ANCHORAGE — Statewide political candidates Wednesday got a chance to say how they would shape the future for Alaskans who won’t even be able to vote for at least four years.
Three candidates hoping to be elected governor in November and three Republicans hoping to unseat Democratic U.S. Sen. Mark Begich answered questions posed by students from 11 Anchorage middle schools in a forum sponsored by AARP Alaska at the Loussac Library.
Democrat Byron Mallott, independent Bill Walker and incumbent Republican Gov. Sean Parnell vowed strong support for public schools. They split over how health care should be provided for needy residents.
Parnell last year chose not to extend Medicare eligibility to those up to 138 percent of the federal poverty line. Walker said he would accept Medicaid expansion if the federal government paid 100 percent of the costs.
“Medicaid expansion is something that Alaskans have paid for, No. 1,” Walker said. Expansion would provide the benefits to 40,000 more Alaskans, he said, and potentially create 4,000 new jobs.
“If we don’t, our dollars will go to another state,” Walker said.
Mallott said his first act as governor would be to accept Medicaid expansion. “Every Alaskan deserves and should have affordable health care,” he said.
Parnell said the middle school students in the audience would pay the debt for Medicaid expansion. A better alternative for the 10,000 people he said would be affected was to address the gaps in health care.
“They need more help with chronic care and specialty care,” Parnell said. “We can do that on a more targeted basis with state funds rather than putting you all at risk for your financial future.”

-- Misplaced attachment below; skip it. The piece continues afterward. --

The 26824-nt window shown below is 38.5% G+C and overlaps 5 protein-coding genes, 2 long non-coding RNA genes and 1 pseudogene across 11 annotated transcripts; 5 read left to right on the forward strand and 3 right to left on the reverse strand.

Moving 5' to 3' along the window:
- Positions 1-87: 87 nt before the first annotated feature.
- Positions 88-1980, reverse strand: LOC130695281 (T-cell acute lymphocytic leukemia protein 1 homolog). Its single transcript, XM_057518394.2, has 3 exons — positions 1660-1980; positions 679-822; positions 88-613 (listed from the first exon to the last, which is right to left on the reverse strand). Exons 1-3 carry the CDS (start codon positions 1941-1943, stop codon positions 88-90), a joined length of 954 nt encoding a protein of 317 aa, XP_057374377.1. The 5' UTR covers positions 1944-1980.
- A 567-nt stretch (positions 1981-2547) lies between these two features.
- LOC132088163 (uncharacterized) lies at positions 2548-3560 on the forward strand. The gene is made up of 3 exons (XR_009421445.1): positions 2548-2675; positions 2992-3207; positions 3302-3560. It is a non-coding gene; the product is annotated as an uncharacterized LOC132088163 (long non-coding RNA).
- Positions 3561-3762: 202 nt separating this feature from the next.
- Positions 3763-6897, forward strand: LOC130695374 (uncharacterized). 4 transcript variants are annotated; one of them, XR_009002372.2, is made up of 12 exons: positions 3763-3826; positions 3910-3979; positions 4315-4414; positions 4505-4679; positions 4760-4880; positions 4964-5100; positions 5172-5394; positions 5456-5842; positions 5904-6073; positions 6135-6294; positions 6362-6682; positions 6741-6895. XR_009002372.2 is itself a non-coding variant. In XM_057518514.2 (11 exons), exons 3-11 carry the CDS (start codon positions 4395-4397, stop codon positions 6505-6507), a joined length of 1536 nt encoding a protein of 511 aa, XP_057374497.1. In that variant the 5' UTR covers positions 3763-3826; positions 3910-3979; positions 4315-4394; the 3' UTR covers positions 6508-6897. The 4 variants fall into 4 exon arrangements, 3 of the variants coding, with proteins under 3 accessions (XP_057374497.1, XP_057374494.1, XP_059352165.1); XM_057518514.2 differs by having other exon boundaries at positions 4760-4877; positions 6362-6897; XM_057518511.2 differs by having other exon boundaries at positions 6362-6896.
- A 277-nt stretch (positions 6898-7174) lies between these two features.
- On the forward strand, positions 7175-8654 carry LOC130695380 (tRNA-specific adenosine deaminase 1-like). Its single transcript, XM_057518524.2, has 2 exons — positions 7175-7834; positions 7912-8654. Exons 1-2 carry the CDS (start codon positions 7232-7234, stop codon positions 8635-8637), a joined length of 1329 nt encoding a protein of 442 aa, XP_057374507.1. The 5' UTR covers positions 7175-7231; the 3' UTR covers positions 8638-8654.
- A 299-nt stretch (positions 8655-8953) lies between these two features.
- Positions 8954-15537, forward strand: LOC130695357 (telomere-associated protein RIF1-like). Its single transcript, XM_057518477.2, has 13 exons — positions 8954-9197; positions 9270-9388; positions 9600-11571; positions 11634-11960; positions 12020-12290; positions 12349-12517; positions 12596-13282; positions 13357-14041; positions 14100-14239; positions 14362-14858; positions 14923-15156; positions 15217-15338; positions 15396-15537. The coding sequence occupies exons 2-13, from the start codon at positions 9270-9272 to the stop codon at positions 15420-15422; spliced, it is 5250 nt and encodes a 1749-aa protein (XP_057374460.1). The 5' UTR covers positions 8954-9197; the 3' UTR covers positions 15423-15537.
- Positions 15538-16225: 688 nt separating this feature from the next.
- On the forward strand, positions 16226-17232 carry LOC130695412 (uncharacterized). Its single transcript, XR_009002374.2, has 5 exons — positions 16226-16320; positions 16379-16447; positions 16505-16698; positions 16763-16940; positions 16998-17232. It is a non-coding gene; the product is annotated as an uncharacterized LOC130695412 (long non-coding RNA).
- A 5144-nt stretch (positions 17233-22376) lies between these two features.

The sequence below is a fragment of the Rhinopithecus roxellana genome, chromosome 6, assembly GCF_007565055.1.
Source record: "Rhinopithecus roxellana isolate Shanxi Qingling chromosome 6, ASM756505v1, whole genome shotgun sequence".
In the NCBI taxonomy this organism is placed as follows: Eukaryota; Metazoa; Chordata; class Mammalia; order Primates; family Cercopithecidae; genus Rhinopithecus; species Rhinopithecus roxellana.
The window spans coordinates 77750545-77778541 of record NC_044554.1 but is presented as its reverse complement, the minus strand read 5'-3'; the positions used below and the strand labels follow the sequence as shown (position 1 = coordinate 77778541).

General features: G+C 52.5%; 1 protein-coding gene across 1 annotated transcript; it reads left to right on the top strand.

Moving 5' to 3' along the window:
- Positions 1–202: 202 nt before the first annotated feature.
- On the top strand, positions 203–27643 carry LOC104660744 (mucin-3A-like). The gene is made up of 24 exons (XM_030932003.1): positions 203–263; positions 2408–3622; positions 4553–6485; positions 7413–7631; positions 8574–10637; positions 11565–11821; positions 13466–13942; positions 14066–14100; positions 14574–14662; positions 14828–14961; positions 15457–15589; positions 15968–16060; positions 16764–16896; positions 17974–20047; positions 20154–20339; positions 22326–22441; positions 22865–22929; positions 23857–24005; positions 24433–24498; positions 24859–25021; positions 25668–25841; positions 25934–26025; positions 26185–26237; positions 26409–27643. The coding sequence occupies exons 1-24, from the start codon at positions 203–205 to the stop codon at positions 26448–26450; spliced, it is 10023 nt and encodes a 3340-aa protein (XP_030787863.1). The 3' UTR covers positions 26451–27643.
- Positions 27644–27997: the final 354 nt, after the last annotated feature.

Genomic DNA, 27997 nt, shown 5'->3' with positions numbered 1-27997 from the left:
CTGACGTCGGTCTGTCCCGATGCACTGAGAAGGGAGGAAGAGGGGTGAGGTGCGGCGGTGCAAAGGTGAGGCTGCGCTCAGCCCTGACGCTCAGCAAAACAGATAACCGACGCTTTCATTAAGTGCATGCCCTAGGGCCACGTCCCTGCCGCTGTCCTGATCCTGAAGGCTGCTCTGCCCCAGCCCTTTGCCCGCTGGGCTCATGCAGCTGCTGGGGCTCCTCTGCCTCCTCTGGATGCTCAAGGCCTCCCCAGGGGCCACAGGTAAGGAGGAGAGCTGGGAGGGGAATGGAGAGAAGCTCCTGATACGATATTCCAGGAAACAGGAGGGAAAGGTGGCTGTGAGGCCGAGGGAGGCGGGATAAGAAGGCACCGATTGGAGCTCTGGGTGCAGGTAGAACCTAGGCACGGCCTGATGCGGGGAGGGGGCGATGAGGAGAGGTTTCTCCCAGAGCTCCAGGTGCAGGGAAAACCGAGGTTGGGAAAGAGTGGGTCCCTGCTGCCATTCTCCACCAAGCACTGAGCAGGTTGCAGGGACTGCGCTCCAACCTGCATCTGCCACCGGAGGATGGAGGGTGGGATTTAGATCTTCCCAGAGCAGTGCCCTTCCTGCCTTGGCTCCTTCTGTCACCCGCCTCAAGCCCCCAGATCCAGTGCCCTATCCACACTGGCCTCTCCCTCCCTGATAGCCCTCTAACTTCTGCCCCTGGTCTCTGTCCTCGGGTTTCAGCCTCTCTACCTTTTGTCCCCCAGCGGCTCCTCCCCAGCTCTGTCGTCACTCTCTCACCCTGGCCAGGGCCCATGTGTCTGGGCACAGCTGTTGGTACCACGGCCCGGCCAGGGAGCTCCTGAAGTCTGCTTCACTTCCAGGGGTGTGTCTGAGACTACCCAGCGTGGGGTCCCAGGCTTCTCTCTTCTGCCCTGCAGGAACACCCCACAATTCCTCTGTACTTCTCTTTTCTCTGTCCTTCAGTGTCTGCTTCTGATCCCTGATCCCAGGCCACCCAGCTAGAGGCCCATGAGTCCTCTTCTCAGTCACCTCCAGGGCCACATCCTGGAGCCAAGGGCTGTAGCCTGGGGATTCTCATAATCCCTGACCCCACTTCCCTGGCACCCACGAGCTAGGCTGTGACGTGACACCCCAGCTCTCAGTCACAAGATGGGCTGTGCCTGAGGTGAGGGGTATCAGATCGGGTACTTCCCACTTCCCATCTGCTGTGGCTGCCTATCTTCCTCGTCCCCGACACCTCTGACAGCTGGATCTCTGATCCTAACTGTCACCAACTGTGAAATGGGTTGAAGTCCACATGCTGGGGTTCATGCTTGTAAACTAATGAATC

Begich did not attend the Senate forum.
Republican Senate hopefuls touted their credentials for making tough decisions that they said have been put off by current congressional representatives on issues such as the long-term future of Social Security.
Joe Miller pledged to address “intergenerational theft,” or borrowing from future taxpayers to pay current debts.
Everybody knows unfunded federal liabilities are a problem, Dan Sullivan said.
“Right now, you don’t have anyone in Washington working on it,” he said. “They’re kicking the can down the road, and the people who are going to be harmed the most are you.”
Mead Treadwell told students he would take on the tough issues.
“We have a House and a Senate in Washington that won’t address these issues because they disagree, and I’m not going back there to kick the problems down the road,” Treadwell said. “I’m going back there to help solve problems.”
Several eighth-graders said they thought Parnell had acquitted himself well. Hunter Lukacz, 15, said he was especially impressed by Parnell’s closing remarks, in which the governor said he hoped their generation would be the last to experience domestic violence.
“Use your strength to protect and defend,” Parnell told the boys in the audience.